Wednesday, December 02, 2015

We live in a culture that says that it is acceptable for men to "appropriate" the form of women, but not acceptable for whites to "appropriate" the form of minorities.

From First Things:

//In fact, as a culture, we are always policing the boundaries of transformation, and not consistently. While we celebrate Bruce Jenner’s appropriation of the female gender, for example, we’re told to denounce cultural appropriation in other forms. God help the white pop star who adopts dreadlocks, as Miley Cyrus did recently when hosting the MTV Video Music Awards; and don’t even think about posting a picture of yourself on Instagram wearing something that looks Native American or vaguely “ethnic”—you will be reprimanded by real ethnic people proclaiming, “My culture is not a costume.” Even the liberal stalwart Lena Dunham was chided by her young female fans when she jokingly posted a picture of herself online wearing a hijab.

The transgender debate has so far focused on the liberating aspects of embracing a fluid identity. But it is one thing to transcend your class or your place of birth; it is another to say that your own DNA has gotten you wrong. It is one thing to be liberated from the expectations of demanding parents or a rigid faith tradition; it is another to seek liberation in the removal of body parts with which one was born. The fact that this has become an all-but-unacceptable thing to say is a mark of how nightmarish our liberationist cultural confusion has become.//

What does that say about our culture?

Clearly, we live in a culture that wants to set in stone accidental features, like cultural artifacts, but make essential differences, differences that cannot be removed without violence, totally liquid and fungible.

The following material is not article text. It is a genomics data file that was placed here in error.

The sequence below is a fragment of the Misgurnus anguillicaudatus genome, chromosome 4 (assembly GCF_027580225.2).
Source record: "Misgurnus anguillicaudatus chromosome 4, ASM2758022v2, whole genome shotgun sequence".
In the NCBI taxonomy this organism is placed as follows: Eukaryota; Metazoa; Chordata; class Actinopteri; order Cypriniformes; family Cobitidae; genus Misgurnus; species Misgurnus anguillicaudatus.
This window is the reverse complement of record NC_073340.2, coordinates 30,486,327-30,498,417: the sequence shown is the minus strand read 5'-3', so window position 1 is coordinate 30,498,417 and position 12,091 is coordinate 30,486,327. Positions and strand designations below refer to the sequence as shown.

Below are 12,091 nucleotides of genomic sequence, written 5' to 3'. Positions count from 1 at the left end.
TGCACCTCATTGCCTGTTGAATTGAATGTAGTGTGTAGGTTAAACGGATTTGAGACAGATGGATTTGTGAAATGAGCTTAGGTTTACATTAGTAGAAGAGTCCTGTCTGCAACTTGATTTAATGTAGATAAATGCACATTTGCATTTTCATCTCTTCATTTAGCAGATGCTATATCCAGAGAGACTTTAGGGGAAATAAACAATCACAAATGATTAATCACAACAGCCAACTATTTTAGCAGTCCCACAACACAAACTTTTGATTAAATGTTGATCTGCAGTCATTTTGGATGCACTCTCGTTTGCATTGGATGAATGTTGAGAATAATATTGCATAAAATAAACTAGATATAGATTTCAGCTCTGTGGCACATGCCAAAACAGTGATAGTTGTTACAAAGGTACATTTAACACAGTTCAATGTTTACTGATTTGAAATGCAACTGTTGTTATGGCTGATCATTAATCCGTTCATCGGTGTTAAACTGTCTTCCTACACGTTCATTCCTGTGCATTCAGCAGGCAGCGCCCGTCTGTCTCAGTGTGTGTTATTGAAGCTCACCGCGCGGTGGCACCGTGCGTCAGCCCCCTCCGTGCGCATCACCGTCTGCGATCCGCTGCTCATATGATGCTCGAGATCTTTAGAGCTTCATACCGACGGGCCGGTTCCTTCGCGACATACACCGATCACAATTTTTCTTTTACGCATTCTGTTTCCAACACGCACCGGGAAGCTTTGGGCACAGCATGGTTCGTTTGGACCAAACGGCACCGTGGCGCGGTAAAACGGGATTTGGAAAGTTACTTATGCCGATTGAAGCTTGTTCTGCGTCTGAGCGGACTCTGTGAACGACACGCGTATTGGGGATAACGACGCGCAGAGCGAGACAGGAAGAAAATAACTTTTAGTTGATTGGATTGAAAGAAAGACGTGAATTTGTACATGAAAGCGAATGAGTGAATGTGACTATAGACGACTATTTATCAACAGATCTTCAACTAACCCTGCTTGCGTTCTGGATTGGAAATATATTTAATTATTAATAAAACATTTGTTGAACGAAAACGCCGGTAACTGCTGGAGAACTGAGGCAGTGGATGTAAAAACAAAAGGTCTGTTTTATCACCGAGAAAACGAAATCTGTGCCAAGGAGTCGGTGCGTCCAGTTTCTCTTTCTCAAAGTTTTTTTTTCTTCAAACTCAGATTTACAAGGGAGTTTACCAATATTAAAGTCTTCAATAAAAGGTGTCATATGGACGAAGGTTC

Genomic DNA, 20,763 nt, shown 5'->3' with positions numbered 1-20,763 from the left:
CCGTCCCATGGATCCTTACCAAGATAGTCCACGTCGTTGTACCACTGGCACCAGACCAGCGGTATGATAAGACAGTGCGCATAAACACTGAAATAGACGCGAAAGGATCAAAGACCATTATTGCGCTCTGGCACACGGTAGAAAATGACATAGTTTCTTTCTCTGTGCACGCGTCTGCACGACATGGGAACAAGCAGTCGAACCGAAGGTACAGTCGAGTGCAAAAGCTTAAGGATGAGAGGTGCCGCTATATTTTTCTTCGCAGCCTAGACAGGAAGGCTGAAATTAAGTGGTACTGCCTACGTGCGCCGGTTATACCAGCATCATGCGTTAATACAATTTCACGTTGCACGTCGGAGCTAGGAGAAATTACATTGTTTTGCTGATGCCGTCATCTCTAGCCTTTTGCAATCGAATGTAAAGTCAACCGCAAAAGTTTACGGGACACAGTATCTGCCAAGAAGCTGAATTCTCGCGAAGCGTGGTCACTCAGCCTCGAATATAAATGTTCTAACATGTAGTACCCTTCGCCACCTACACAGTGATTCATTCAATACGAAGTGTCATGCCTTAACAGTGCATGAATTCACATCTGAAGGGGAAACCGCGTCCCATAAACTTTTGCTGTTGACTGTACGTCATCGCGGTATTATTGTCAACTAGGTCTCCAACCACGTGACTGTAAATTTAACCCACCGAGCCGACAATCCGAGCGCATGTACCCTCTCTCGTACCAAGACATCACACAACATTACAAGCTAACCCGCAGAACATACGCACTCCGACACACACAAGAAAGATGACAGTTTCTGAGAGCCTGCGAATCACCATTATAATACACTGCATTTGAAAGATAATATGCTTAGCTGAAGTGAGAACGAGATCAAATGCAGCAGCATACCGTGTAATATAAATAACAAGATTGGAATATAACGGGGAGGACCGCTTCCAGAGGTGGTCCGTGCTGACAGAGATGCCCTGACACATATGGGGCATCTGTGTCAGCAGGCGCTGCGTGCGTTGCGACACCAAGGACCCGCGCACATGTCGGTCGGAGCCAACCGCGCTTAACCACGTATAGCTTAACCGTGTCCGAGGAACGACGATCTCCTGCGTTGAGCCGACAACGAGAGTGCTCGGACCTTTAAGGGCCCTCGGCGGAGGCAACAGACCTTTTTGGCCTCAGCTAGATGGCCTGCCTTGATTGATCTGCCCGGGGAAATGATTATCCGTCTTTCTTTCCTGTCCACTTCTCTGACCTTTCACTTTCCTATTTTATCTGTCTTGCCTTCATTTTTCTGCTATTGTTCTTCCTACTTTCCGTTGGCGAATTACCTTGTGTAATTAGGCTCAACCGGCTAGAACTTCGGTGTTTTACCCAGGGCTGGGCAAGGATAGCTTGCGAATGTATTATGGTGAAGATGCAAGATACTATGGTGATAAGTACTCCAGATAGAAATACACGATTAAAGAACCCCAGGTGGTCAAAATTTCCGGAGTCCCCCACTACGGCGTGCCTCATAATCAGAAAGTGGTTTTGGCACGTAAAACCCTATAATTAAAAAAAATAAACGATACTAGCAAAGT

I'm reading The Devil's Pleasure Palace, in which the author observes:

//The attack on normative heterosexuality— led by male homosexuals and lesbians, and invariably disguised as a movement for “rights,” piggybacking on the civil rights movement of the 1960s— is fundamental to the success of Critical Theory, which went straight at the hardest target (and yet, in many ways, the softest) first. The reason was simple: If a wedge could be driven between men and women, if the nuclear family could be cracked, if women could be convinced to fear and hate men, to see them as unnecessary for their happiness or survival— if men could be made biologically redundant— then that political party that had adopted Critical Theory could make single women one of their strongest voting blocs.//

Walsh, Michael (2015-08-11). The Devil's Pleasure Palace: The Cult of Critical Theory and the Subversion of the West (Kindle Locations 1630-1635). Encounter Books. Kindle Edition.

So, permanent ethnic voting blocs - kept at each other's throats by denouncing appropriation - and the dissolving of the bond that unites men and women by denouncing those who might object to such appropriation....all in the name of political power.

Quite a legacy.


1 comment:

Lauran said...

“...The attack on normative heterosexuality— led by male homosexuals and lesbians, and invariably disguised as a movement for “rights,” piggybacking on the civil rights movement of the 1960s...”

Exactly--the opening gambit is always a plea for tolerance while the end game is a bayonet.

 
Who links to me?